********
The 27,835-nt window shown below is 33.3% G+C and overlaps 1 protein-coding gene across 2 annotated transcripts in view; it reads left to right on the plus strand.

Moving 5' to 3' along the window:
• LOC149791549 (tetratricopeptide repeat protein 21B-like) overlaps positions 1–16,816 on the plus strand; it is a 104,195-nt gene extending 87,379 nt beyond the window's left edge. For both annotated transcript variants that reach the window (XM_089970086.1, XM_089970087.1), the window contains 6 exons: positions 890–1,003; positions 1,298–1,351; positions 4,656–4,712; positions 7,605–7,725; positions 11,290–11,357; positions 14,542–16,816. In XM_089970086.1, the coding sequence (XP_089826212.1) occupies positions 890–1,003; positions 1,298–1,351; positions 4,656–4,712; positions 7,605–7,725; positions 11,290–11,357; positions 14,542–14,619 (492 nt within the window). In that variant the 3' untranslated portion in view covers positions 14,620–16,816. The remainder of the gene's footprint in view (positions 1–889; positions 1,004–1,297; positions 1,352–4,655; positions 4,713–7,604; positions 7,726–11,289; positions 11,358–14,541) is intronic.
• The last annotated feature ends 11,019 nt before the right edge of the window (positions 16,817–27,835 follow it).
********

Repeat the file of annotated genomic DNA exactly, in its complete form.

The 27,835-nt window shown below is 33.3% G+C and overlaps 1 protein-coding gene across 2 annotated transcripts in view; it reads left to right on the plus strand.

Moving 5' to 3' along the window:
• LOC149791549 (tetratricopeptide repeat protein 21B-like) overlaps positions 1–16,816 on the plus strand; it is a 104,195-nt gene extending 87,379 nt beyond the window's left edge. For both annotated transcript variants that reach the window (XM_089970086.1, XM_089970087.1), the window contains 6 exons: positions 890–1,003; positions 1,298–1,351; positions 4,656–4,712; positions 7,605–7,725; positions 11,290–11,357; positions 14,542–16,816. In XM_089970086.1, the coding sequence (XP_089826212.1) occupies positions 890–1,003; positions 1,298–1,351; positions 4,656–4,712; positions 7,605–7,725; positions 11,290–11,357; positions 14,542–14,619 (492 nt within the window). In that variant the 3' untranslated portion in view covers positions 14,620–16,816. The remainder of the gene's footprint in view (positions 1–889; positions 1,004–1,297; positions 1,352–4,655; positions 4,713–7,604; positions 7,726–11,289; positions 11,358–14,541) is intronic.
• The last annotated feature ends 11,019 nt before the right edge of the window (positions 16,817–27,835 follow it).